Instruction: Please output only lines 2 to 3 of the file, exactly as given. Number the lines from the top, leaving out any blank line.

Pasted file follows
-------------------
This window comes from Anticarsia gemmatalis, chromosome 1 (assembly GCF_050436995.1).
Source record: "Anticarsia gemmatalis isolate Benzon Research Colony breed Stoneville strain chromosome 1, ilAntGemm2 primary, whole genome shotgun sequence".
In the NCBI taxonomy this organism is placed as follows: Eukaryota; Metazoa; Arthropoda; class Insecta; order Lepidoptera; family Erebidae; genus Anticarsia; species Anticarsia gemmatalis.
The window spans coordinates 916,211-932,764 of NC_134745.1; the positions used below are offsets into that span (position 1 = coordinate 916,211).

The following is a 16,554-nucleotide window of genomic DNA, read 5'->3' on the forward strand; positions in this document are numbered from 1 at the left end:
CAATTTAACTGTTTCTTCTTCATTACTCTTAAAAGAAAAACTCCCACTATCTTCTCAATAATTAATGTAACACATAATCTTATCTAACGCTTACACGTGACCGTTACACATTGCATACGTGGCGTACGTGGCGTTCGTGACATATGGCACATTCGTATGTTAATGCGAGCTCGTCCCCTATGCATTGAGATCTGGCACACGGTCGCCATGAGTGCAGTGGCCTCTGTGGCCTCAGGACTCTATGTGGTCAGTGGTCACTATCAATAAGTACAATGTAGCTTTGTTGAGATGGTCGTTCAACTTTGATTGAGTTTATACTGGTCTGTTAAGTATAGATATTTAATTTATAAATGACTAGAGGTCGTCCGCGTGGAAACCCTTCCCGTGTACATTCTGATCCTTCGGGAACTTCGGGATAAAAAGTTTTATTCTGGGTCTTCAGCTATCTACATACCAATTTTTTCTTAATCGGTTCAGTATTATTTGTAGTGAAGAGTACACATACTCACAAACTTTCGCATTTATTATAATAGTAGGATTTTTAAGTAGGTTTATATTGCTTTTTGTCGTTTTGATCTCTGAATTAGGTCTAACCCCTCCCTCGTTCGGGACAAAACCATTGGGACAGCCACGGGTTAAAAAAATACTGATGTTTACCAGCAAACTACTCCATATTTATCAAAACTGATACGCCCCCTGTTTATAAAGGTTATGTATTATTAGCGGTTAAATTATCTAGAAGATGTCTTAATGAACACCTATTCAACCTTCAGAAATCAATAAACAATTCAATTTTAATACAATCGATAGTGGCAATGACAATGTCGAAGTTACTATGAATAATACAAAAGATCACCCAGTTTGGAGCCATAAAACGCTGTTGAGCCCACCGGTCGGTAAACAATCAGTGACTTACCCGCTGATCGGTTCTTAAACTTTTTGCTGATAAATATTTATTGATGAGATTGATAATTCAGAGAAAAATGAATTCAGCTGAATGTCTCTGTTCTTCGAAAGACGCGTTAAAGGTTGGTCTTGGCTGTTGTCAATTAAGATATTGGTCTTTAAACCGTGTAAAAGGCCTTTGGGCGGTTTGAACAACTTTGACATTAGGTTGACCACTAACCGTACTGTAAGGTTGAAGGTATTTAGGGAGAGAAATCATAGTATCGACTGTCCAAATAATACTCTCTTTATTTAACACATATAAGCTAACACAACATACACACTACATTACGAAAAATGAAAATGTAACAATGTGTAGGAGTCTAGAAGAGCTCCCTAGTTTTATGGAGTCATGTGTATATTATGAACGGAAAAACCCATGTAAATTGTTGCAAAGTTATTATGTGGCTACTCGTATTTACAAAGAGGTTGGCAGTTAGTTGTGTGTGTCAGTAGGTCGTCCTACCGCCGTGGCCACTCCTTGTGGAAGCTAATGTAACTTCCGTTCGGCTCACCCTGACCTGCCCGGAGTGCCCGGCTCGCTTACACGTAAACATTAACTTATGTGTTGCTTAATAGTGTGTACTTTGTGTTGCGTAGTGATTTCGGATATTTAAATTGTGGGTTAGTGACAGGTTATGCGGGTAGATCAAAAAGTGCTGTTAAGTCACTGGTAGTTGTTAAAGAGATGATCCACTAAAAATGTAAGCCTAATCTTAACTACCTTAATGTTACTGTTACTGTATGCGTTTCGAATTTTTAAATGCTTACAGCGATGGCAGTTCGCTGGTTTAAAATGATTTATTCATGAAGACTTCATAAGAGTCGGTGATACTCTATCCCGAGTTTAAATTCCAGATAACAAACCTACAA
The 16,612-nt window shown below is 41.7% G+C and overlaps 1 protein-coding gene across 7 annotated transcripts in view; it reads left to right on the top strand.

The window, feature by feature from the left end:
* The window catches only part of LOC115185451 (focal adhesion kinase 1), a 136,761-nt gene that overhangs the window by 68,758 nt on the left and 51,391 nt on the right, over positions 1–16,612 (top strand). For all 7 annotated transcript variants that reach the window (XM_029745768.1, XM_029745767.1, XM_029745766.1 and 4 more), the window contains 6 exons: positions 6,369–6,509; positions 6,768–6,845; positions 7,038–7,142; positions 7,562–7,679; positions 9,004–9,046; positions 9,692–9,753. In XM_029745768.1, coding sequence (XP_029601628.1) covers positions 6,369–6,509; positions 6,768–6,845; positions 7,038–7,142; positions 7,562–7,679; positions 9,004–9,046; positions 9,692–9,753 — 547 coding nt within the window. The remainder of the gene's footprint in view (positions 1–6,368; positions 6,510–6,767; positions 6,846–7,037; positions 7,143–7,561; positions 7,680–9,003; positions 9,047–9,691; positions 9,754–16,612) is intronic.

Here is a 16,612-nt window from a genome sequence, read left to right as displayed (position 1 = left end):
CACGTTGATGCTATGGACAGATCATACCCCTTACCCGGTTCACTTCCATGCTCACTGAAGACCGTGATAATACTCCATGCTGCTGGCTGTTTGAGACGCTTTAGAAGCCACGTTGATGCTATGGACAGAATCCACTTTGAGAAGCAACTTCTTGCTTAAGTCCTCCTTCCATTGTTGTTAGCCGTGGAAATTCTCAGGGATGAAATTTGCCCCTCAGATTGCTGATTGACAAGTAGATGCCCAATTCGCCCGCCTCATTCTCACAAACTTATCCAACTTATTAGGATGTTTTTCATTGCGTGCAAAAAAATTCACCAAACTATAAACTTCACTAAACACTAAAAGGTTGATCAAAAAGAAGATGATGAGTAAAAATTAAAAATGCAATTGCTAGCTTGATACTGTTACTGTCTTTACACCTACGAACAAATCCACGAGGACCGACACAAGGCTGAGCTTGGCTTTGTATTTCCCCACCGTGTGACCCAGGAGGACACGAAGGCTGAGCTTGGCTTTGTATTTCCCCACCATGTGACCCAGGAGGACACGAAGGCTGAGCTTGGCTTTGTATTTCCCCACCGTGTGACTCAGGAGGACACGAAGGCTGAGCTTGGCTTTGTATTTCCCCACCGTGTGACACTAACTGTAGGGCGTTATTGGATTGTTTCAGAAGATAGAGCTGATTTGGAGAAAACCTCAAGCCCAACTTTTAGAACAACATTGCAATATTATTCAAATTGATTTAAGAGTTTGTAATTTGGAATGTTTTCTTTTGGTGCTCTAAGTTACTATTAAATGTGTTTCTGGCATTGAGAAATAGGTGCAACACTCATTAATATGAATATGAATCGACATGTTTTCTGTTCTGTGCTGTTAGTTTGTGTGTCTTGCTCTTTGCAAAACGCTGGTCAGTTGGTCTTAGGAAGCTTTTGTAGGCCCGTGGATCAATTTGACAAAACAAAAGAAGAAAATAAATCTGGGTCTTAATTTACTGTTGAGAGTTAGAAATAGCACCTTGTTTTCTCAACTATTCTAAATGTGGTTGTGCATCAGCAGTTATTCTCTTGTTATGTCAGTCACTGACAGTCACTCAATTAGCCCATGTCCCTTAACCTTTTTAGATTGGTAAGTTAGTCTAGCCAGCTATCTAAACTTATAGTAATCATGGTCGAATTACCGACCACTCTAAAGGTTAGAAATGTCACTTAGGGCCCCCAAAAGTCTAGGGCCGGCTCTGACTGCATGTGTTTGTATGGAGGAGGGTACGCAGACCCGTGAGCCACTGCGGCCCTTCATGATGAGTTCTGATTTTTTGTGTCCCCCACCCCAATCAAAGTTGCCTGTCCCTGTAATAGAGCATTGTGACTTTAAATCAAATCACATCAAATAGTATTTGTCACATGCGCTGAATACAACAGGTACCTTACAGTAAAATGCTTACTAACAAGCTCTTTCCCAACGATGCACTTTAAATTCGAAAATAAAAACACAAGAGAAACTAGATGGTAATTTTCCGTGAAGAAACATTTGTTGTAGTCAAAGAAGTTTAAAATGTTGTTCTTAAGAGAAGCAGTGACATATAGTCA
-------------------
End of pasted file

Source record: "Anticarsia gemmatalis isolate Benzon Research Colony breed Stoneville strain chromosome 1, ilAntGemm2 primary, whole genome shotgun sequence".
In the NCBI taxonomy this organism is placed as follows: Eukaryota; Metazoa; Arthropoda; class Insecta; order Lepidoptera; family Erebidae; genus Anticarsia; species Anticarsia gemmatalis.